A few years ago, I gave the talk at Groundwater Week in Las Vegas that this series is based on. To prepare, I talked to a few manufacturers. I asked, how often do you require inspection of the wire rope on your drills? Every one of them stated they did not have change-out, rotation or inspection schedules listed in the manuals for their units. The reasoning for this was the liability of giving these recommendations. It would put the manufacturer in the hot seat if an accident occurred and the drill crew had followed manufacturer recommendations.

This lack of guidance from manufacturers puts the liability on drillers and the companies that hire them. The driller must inspect the rig and its components each day and decide if they are safe to run. The CEO or owner must question whether the company thoroughly trains crews with safety in mind. Are our crews making the right choices? Add to this the required documentation: inspections filled out, utilized and retained to develop a company change-out, replacement or rotation schedule. After all wire rope, despite its durability and strength, eventually wears out and must be removed. Regular inspection is crucial.

How Often to Inspect

Visually inspect all hoisting lines at least once each day when in use, as is suggested by American Petroleum Institute (API) RP54 guidelines. Based on the amount of use and misuse, pay daily attention to the condition of all wire ropes. Wire rope is one of the most-used components of the drill rig or pump hoist, therefore is one of the most susceptible to constant wear and tear. Consider any damage or significant wear a potential problem. It is required to know the condition of the equipment before operating the rig or hoist.

The life of a wire rope is dictated by wear, abrasion, kinks, metal fatigue, corrosion and improper reeving. It should not take equipment failure or personal injury to find out your wire rope is deficient. Thoroughly inspect all hoisting lines monthly, making careful records of each month’s inspection. 

Beyond monthly inspections, operators should inspect wire ropes likely to be in use during the shift for three categories of apparent deficiencies.

Category I

Category I deficiencies might include:

  • Significant distortion: Wire rope structure concerns such as kinking, crushing, unstranding, birdcaging, signs of core failure or core protrusion between outer strands.
  • Significant corrosion: Rust hides other issues and the true amount of structure loss cannot always be determined.
  • Electric arc damage: This could stem from welding or cutting operations, or hot environments such as steel mill work.
  • Improperly applied end connections or damaged end connections: Significantly corroded, cracked, bent, or worn end connections (such as from severe service or misuse).

If a deficiency in Category I is identified, an immediate determination must be made by a competent person as to whether the deficiency constitutes a safety hazard. If the deficiency is determined to constitute a safety hazard, operations involving use of the wire rope in question must be prohibited. The wire rope must be replaced or, if the deficiency is localized, the problem corrected by severing the rope in two. The undamaged portion may continue to be used. Joining two or more lengths of wire rope by splicing is prohibited. If a rope is shortened under this paragraph, the employer must ensure that the drum will still have the minimum of two full wraps of wire when the load is in its lowest position.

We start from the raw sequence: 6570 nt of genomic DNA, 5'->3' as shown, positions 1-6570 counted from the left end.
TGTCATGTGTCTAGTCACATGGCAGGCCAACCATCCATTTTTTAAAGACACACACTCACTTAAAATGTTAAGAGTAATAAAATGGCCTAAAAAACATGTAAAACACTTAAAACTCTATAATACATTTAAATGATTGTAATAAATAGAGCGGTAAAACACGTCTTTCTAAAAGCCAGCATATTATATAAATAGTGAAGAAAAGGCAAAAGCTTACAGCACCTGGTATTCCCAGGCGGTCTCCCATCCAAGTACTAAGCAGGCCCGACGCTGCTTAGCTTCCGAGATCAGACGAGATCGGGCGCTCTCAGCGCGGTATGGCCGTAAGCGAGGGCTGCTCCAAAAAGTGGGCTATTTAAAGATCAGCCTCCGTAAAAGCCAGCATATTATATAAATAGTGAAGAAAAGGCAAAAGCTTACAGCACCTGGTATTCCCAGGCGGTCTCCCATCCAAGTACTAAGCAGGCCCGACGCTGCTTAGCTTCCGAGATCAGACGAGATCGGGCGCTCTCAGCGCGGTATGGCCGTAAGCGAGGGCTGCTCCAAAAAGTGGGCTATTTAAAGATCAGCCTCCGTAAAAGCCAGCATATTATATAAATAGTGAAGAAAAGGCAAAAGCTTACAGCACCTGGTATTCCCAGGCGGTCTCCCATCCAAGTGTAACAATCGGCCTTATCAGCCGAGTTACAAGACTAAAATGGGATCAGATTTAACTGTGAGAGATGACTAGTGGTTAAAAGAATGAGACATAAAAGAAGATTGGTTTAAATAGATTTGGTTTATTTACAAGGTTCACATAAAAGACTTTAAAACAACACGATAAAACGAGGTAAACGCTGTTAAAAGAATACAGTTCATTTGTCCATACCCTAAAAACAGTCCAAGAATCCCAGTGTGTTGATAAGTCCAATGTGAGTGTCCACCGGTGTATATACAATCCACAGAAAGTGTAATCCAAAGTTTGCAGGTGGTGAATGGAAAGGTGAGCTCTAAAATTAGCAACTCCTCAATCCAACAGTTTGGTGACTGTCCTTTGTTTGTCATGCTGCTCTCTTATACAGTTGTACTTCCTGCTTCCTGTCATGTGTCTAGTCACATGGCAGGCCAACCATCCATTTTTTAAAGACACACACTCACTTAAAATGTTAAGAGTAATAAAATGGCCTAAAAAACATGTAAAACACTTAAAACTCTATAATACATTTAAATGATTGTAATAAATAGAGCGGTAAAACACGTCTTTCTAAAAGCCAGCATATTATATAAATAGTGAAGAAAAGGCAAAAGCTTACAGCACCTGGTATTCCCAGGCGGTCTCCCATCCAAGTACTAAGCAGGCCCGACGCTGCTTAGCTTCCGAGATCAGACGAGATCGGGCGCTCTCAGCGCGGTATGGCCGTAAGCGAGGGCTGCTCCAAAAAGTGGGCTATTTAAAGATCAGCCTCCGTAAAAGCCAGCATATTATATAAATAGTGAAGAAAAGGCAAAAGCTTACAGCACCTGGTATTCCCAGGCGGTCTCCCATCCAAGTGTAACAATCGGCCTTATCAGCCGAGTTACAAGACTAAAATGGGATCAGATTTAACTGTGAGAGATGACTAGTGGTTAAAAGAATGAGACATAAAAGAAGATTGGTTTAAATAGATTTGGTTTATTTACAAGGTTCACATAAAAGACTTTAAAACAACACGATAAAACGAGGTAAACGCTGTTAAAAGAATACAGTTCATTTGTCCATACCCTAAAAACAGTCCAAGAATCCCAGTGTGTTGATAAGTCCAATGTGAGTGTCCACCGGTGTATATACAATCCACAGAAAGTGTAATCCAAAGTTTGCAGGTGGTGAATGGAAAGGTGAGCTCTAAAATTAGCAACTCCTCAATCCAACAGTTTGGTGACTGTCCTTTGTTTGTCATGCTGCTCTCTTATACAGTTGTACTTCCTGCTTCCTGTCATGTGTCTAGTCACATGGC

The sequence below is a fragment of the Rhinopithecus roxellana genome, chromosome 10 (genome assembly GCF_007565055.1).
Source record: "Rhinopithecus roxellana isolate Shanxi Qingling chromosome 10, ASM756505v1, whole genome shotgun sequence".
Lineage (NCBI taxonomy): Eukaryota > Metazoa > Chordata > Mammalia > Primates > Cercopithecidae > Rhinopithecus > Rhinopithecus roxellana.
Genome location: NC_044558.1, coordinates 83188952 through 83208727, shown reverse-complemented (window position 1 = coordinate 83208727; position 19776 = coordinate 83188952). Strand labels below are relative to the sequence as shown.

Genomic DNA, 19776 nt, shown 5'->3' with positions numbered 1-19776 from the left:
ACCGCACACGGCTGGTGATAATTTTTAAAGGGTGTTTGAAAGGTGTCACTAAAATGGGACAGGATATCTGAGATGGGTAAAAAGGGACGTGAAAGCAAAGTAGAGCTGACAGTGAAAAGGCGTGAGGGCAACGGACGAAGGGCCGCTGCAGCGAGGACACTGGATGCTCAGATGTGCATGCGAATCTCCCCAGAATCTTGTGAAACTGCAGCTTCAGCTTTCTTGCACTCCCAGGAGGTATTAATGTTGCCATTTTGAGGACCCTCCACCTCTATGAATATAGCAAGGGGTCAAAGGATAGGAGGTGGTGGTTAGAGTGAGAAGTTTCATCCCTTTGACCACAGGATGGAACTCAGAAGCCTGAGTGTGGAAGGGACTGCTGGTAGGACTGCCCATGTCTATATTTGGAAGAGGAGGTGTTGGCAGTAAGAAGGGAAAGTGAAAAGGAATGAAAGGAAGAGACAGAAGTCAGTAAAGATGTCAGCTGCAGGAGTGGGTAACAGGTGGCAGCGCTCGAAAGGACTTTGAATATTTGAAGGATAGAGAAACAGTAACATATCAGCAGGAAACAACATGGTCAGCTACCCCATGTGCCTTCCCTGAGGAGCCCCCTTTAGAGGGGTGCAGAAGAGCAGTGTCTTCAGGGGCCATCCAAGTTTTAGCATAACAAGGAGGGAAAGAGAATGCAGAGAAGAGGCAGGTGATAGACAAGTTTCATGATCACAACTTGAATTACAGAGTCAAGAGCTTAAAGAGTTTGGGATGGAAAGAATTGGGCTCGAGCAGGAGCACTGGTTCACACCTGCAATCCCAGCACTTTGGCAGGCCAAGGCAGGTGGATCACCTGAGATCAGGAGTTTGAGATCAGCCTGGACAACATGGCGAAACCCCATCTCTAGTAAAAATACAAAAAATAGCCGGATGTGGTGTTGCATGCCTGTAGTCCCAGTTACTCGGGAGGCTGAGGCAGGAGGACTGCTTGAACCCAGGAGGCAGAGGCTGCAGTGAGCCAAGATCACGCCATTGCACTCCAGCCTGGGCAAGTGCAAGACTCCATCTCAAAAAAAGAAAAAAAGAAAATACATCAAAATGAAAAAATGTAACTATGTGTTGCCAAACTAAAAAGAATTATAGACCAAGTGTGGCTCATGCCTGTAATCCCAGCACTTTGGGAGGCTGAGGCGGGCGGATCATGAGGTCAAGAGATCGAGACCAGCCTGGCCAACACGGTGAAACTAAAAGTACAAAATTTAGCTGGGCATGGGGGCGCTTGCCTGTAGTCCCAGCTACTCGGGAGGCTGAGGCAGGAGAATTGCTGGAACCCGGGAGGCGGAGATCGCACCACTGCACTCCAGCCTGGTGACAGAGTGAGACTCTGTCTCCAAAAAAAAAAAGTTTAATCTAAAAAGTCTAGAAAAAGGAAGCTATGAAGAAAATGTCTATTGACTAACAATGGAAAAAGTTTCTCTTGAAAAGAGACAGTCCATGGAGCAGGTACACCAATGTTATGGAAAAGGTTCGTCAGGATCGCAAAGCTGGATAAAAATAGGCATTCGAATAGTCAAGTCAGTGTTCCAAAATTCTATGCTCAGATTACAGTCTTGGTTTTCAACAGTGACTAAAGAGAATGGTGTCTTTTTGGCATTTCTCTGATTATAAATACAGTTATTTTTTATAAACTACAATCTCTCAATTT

Category II

Other than sand lines, remove wire ropes used as running ropes from service when broken wires meet any of the following Category II criteria:

  • For six- and eight-strand constructions, replace when you see six randomly distributed broken wires within one lay length, or three broken wires in one strand within one lay length.
  • For rotation-resistant constructions, replace when you see two randomly distributed broken wires in six rope diameters – or four randomly distributed broken wires in 30 rope diameters.

For sand lines, remove those from service when you see three broken wires within one lay length.

When it comes to wire ropes used as standing ropes, such as guy lines, escape lines and pendant lines, remove from service after identifying any of the Category II deficiencies described above. Prohibit any operations involving use of the wire rope in question. 

The employer complies with the wire rope manufacturer’s established criteria for removal from service, or a different criteria the wire rope manufacturer has approved in writing for that specific rope. Again, if a rope is shortened the employer must ensure that the drum will still have two wraps of wire when the load and/or boom is in its lowest position.

Category III

If a deficiency in Category III is identified, operations involving use of the wire rope in question must be prohibited until the wire rope is replaced! These type of deficiencies include:

  • In rotation-resistant wire rope, core protrusion or other distortion indicating core failure.
  • Prior electrical contact with a power line.
  • A broken strand.

All this may seem like a no brainer until you ask yourself a few questions.

  • Are we documenting the inspection of our wire rope and rigging?
  • Have I ever said or heard someone say, “It will be ok, run it”?
  • Have I ever broken a wire rope?

Answers to these questions will lead you to your conclusion. Wire rope is an amazingly strong machine if we take care of it and use it properly. If we do not take care of it, it will be like that old car you may have had in high school. You never could be quite sure it would get you were you wanted it to. Until next month, stay safe and drill straight.